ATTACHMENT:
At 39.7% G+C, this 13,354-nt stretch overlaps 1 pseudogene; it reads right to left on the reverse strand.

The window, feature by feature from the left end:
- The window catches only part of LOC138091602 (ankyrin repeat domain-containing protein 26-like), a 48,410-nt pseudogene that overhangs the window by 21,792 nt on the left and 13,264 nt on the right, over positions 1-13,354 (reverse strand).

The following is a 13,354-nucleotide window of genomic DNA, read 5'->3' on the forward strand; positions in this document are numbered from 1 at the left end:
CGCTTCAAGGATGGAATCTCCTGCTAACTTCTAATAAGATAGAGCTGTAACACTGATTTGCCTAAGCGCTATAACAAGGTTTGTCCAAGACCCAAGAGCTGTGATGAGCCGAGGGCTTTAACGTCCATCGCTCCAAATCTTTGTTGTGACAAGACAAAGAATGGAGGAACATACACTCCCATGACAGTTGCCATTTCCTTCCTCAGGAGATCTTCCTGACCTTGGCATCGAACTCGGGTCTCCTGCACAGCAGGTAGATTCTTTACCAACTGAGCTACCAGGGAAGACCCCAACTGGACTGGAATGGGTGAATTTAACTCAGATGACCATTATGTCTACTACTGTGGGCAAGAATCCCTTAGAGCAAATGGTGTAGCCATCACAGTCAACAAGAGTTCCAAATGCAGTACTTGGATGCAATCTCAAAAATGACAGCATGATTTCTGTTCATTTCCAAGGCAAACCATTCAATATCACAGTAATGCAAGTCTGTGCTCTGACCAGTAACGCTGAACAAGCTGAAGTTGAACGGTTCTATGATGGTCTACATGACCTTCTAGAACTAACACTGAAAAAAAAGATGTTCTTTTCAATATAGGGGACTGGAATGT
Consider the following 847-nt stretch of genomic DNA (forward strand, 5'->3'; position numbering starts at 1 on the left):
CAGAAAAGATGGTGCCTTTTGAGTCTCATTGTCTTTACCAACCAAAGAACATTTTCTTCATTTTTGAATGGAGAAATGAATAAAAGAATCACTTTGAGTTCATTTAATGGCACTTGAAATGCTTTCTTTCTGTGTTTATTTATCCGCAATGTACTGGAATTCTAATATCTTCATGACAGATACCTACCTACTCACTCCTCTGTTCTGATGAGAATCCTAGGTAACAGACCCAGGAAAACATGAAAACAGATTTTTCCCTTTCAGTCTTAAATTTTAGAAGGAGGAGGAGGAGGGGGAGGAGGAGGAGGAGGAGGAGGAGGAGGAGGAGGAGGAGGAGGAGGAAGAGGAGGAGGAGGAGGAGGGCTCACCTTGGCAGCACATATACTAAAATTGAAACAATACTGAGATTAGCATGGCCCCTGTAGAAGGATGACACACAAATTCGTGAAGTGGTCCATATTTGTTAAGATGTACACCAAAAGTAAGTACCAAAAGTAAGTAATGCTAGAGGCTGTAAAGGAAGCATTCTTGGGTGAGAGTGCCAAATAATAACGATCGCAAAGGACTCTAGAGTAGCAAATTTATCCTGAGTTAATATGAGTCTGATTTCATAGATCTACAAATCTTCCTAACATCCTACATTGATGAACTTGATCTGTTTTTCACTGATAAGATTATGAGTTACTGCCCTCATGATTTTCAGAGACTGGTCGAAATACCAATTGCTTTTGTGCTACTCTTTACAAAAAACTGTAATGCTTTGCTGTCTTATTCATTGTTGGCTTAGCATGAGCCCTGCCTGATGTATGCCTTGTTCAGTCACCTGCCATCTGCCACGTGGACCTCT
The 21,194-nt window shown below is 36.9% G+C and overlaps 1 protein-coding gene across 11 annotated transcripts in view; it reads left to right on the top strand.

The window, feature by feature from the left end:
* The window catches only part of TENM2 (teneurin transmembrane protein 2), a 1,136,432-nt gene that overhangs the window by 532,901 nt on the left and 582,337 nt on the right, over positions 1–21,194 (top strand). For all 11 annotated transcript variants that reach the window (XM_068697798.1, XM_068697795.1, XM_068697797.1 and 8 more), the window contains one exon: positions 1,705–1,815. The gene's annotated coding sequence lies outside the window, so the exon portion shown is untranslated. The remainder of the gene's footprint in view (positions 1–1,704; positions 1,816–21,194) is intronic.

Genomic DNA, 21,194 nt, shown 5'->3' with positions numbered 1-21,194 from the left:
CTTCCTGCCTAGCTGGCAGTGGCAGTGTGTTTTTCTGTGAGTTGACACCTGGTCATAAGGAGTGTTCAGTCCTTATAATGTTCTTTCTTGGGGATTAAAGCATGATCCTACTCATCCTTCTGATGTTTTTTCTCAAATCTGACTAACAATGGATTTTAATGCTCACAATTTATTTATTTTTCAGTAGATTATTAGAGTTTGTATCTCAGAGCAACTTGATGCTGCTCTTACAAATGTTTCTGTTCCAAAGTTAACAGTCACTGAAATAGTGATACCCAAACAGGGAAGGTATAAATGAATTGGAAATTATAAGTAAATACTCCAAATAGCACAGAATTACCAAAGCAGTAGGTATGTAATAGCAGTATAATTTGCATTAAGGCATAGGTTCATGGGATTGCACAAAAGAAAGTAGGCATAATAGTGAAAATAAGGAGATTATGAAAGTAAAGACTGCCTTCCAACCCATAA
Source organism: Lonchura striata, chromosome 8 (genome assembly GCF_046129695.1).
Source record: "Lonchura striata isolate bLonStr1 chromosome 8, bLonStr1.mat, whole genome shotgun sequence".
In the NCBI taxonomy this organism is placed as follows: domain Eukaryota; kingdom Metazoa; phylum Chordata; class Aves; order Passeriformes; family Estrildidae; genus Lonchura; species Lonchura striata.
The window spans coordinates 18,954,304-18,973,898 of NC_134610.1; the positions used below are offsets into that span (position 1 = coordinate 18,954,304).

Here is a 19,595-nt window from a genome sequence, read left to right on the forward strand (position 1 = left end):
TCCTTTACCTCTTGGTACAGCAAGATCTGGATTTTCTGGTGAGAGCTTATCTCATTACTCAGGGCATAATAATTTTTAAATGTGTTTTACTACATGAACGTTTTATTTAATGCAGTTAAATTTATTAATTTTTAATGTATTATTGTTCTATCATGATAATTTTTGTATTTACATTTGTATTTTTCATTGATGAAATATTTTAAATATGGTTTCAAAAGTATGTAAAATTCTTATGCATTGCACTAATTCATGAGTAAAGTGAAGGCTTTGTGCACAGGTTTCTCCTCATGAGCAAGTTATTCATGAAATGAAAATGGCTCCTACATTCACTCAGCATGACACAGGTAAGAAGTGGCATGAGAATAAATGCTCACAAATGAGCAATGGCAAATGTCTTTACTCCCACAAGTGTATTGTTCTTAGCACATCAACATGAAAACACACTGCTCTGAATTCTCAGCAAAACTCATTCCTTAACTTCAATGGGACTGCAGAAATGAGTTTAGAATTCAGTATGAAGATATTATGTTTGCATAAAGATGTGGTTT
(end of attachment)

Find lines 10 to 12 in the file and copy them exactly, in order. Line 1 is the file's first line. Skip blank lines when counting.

* The window catches only part of TENM2 (teneurin transmembrane protein 2), a 1,136,432-nt gene that overhangs the window by 532,901 nt on the left and 582,337 nt on the right, over positions 1–21,194 (top strand). For all 11 annotated transcript variants that reach the window (XM_068697798.1, XM_068697795.1, XM_068697797.1 and 8 more), the window contains one exon: positions 1,705–1,815. The gene's annotated coding sequence lies outside the window, so the exon portion shown is untranslated. The remainder of the gene's footprint in view (positions 1–1,704; positions 1,816–21,194) is intronic.

Genomic DNA, 21,194 nt, shown 5'->3' with positions numbered 1-21,194 from the left:
CTTCCTGCCTAGCTGGCAGTGGCAGTGTGTTTTTCTGTGAGTTGACACCTGGTCATAAGGAGTGTTCAGTCCTTATAATGTTCTTTCTTGGGGATTAAAGCATGATCCTACTCATCCTTCTGATGTTTTTTCTCAAATCTGACTAACAATGGATTTTAATGCTCACAATTTATTTATTTTTCAGTAGATTATTAGAGTTTGTATCTCAGAGCAACTTGATGCTGCTCTTACAAATGTTTCTGTTCCAAAGTTAACAGTCACTGAAATAGTGATACCCAAACAGGGAAGGTATAAATGAATTGGAAATTATAAGTAAATACTCCAAATAGCACAGAATTACCAAAGCAGTAGGTATGTAATAGCAGTATAATTTGCATTAAGGCATAGGTTCATGGGATTGCACAAAAGAAAGTAGGCATAATAGTGAAAATAAGGAGATTATGAAAGTAAAGACTGCCTTCCAACCCATAA